Google’s design “cops out” and requires a nose bridge which others including the IBM patent and Golden-i avoid.   The nose is very sensitive to any weight on it particularly over time and it interferes with glasses.  Google has said that the device can be attached to a person’s glass frames but this is very problematic with the variety of frames on the market and the added off-balance weight.

The point I would like to make (again) here is that the display technology has been available to make Google Glasses for over a decade and as my prior post on virtual reality displays pointed out, the limiting factor is the use model (how you use it) and is heavily limited by how you control it.   I don’t see it as practical to have people talking to their devices and looking shifty-eyed and blinking, not to mention looking like somebody who escaped from a lab.

Maybe someday they will add gesture recognition so you can type on a virtual keyboard but I don’t know of anyone that has perfected this technology yet.  Also the images that Google has shown to date are pretty low resolution (on the order of only 320 by 240 pixels) and only fill a small part of one’s vision.   I don’t see people doing a lot of internet browsing with the current Google Glass.   Then we have the privacy issues as in  when someone looks at you shifty eyed through their Google Glass, are they signalling to the computer to look up your information.

One last thing, believe it or not I’m not trying to be negative to about Google Glasses, I’m just trying to relate my experience and knowledge of near eye displays.   I think even some people associate with Google Glasses are playing it down a bit trying to get people to understand that they are still looking for how people will use it.  Maybe someday they will have a  high-resolution color display that fits in a contact lens, selectively blocks out the real world, and picks up brain waves to control it, but it looks to me that that day is a ways off in the future.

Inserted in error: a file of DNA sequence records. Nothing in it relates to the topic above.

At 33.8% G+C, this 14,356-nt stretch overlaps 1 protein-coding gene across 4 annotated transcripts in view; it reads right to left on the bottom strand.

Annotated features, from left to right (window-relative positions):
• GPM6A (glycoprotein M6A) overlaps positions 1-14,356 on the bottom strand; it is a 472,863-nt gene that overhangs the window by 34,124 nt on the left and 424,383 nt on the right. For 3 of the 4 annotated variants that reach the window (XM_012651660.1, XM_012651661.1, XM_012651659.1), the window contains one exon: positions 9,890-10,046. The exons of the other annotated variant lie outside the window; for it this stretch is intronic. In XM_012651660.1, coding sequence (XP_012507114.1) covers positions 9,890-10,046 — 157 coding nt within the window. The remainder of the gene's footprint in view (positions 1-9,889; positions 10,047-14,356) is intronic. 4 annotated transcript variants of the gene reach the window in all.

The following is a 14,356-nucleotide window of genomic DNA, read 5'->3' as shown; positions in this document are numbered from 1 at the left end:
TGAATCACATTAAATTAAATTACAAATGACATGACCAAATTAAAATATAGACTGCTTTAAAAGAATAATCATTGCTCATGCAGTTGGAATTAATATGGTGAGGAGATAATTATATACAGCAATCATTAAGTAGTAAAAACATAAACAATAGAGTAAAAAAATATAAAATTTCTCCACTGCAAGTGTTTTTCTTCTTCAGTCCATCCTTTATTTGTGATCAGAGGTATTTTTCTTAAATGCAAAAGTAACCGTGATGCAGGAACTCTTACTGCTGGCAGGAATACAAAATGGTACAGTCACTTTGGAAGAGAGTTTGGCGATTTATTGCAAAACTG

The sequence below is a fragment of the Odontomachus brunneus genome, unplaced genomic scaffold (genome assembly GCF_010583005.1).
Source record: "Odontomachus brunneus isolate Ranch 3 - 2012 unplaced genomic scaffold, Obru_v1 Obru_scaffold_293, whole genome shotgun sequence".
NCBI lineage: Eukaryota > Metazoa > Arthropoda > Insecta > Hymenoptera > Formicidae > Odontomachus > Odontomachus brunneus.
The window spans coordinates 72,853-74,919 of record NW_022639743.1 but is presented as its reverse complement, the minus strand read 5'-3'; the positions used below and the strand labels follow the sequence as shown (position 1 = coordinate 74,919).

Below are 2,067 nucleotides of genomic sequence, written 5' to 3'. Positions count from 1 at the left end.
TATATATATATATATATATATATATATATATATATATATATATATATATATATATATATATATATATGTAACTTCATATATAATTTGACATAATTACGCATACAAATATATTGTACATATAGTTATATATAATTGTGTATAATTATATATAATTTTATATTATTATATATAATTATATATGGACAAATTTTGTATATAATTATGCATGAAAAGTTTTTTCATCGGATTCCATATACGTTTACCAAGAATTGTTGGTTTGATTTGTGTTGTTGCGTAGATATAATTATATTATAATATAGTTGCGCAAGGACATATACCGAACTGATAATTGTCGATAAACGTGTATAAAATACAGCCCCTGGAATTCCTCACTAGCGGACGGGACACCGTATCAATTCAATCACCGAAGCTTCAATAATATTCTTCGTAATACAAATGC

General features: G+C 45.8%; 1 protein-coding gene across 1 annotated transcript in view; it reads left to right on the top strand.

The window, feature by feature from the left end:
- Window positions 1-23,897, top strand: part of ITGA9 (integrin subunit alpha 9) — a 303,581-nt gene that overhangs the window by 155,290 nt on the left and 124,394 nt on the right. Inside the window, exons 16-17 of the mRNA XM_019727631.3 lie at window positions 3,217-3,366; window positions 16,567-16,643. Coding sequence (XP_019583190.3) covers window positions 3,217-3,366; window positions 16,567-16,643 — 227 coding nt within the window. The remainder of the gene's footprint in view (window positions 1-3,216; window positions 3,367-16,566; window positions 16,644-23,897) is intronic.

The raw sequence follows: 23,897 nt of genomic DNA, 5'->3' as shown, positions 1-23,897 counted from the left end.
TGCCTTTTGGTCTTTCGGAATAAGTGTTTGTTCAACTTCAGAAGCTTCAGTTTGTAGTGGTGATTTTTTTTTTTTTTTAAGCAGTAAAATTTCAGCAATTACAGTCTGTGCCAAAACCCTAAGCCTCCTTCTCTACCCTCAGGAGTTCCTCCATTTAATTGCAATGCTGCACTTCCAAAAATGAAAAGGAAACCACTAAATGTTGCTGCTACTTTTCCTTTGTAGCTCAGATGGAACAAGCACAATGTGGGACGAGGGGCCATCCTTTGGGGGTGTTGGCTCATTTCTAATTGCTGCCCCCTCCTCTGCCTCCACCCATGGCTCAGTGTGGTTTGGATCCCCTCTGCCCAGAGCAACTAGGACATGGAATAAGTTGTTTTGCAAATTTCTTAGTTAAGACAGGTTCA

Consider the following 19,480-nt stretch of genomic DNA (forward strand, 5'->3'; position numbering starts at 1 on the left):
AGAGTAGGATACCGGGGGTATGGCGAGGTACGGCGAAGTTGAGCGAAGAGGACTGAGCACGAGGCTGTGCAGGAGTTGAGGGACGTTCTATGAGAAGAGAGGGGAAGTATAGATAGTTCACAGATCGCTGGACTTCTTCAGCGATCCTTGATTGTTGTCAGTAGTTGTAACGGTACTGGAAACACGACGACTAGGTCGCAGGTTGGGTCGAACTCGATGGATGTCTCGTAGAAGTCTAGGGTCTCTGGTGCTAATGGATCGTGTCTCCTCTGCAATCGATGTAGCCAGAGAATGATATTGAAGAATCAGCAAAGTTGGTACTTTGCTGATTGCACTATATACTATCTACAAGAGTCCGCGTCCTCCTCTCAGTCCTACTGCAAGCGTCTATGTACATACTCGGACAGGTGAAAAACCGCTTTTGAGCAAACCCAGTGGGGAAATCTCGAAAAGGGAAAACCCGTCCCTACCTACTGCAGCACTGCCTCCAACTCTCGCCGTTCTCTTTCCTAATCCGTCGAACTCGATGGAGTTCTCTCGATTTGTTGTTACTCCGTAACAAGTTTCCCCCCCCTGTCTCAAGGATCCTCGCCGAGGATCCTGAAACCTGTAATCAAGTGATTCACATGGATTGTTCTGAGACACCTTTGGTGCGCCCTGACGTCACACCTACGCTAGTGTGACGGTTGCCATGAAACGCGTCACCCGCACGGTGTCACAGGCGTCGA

Karl Guttag
Karl Guttag
Articles: 244


  1. Another great post, Karl. Peeling back the onion only added to my piqued curiosity! Any thoughts on the following?:

    1) Why might the Google Glass prototype be using color filter instead of field sequential?

    2) If I read you right, it appears that Microvision’s solutions are lagging in miniaturization, no?

    3) Any reason you haven’t mentioned the other LCOS vendors who can at least match what Google Glass is likely to achieve in its first iteration?

    Thanks for all the great knowledge!!

    • Thanks Mark, those are some good questions that I will try and answer:
      1) Why might the Google Glass prototype be using color filter instead of field sequential?
      A) I think it is because they were aiming at a small size with low resolution and very low power. Spatial color takes 3 sub-pixels which can impact resolution. But Google Glass is only putting up a small low resolution in part of the field of view so high resolution was not a requirement. With spatial color the panel power is very low since there is not a lot of “activity” changing the pixels the way field sequential color does. Since the brightness for near eye is VERY low (sub 1 lumen) the panel power is more important than the light throughput losses. With spatial color they can use a single and very cheap “white” (really blue stimulating a phosphor) LED. Then you have the size and cost advantages of not having to combine 3 colors into one. The transmissive panel (as I suspect they are now using) further simplifies the optical path.